Mutual fund investors are learning an important rule of 21st century economics. The world is changin...
Mutual fund investors are learning an important rule of 21st century economics. The world is changing but stock prices can still go down. You thought that was obvious, didn't you? And it is, at least in theory. But many investors may have needed to see and feel it happen, as they are doing right now, because they're not sure what rules apply any more.
They hear all the time about a new economy superseding the old. They have seen with their own eyes that stocks in this economy can keep rising for years after the market was deemed overpriced by conventional measures such as price-to-book-value ratios and dividend yields. When the experts tell them that the fundamental principles of investing never change, they can rightfully answer that something certainly is different. They have watched old pros in money management - Julian Robertson, Robert Sanborn and others - walk the plank still proclaiming old principles of value that used to work so well.
One thing that is surely new is the dominant role played in the economy by information, which does not behave like soybeans or cold rolled steel. As Peter Drucker, the business thinker, said in Wired magazine: "The scarcity axiom does not apply to information." When one person sells a telephone to another, he pointed out, a simple exchange takes place. Money for goods. Afterward the seller no longer has the phone. But when A sells information to B, A retains the information even as B gains it. And A and B both now know that they each now know it. We do not know much yet about what might cause an information economy to misfire, and what the consequences might be. Can an oversupply of information get so severe that the market collapses, like a glut deflating the price of a physical commodity? "There's no shortage of information," says Duncan Richardson, manager of the $325m Eaton Vance Information Age Fund in Boston. "What there is a shortage of, perhaps, is knowledge."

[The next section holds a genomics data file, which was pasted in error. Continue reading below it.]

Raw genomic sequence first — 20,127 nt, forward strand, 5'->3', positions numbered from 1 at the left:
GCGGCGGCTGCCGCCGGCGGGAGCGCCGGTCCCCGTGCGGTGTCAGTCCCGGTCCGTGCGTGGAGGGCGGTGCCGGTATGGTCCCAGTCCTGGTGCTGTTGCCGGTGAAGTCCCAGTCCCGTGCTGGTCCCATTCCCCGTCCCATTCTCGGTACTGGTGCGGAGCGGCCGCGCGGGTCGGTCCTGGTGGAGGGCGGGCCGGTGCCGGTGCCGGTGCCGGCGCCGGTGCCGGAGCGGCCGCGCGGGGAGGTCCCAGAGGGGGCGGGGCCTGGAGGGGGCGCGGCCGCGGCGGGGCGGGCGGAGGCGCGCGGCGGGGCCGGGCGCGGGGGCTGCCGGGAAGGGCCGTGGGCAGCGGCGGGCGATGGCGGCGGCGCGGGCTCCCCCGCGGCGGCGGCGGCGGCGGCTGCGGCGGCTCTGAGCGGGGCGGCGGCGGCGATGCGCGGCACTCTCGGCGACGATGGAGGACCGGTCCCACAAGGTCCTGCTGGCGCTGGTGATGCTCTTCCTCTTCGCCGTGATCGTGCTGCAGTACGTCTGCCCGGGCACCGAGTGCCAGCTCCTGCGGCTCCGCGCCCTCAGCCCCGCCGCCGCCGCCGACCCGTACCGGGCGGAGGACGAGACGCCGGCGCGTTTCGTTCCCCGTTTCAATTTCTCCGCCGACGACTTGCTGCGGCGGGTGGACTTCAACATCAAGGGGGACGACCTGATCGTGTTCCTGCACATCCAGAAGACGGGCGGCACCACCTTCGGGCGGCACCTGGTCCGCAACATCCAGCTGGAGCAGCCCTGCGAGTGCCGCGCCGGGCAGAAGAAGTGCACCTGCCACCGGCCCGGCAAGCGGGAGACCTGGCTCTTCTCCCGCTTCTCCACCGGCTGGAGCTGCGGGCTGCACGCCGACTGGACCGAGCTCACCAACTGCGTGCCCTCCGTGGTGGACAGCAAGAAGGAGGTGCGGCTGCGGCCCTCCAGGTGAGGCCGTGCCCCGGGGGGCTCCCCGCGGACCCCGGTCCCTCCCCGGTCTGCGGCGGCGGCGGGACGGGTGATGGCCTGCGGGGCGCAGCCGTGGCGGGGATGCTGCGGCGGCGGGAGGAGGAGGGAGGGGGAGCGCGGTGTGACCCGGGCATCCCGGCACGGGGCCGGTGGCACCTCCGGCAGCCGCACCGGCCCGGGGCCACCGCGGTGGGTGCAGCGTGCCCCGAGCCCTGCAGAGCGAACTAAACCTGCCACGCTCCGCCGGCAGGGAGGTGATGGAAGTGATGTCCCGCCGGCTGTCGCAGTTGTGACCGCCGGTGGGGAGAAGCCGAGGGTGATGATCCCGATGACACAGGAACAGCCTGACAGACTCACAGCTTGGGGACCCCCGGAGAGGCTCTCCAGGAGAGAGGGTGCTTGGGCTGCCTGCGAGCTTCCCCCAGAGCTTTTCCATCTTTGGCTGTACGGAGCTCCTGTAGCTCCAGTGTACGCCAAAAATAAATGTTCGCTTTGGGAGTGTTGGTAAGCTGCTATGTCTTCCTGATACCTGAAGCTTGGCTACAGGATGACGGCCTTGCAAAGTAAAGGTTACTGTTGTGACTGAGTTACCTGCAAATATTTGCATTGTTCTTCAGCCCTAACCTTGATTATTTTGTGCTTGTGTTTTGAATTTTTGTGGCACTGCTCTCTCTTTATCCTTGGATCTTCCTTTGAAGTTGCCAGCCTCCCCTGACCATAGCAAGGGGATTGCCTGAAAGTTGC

What ought an investor do until we understand these things better? "For starters, realise that you can't get far simply trying to distinguish between the old economy and the new economy. That's a phony debate," says Bob Turner, chief investment officer of Turner Investment Partners in Berwyn, Pennsylvania, which manages $8bn in mutual funds and other accounts. The whole economy benefits, he says, from innovations like the internet.
The crucial variance in impact occurs from one company to the next. Edward Yardeni, chief economist at Deutsche Bank Securities in New York, says: "The new paradigm driving the new economy is a very old paradigm called perfect competition." In other words, the new economy in some important respects is just the old economy, working much better with much better tools. These tools greatly reduce friction, which results from incomplete information, say, or a geographical advantage, or the inconveniences of comparison-shopping. That alone can inspire a lot of enthusiasm about the outlook for the world economy - and for diversified equity investments like stock mutual funds. Uncertainty need not scare you out of the game. But while the new tools grease the wheels of the economy, they do not turn the markets into a free-money machine. The value of a stock still rests on the underlying company's present and prospective earning power. "Many, many companies owe their profits to friction," consultant Gary Hamel said in a speech last week to the annual convention of the largest mutual fund trade group, the Investment Company Institute. "This is the end of friction as a source of profits." On a day like today, there is one thing we clearly understand. While better economic tools may make for great opportunities, the stock market is still a two-way street.
Chet Currier is a reporter for Bloomberg in New York
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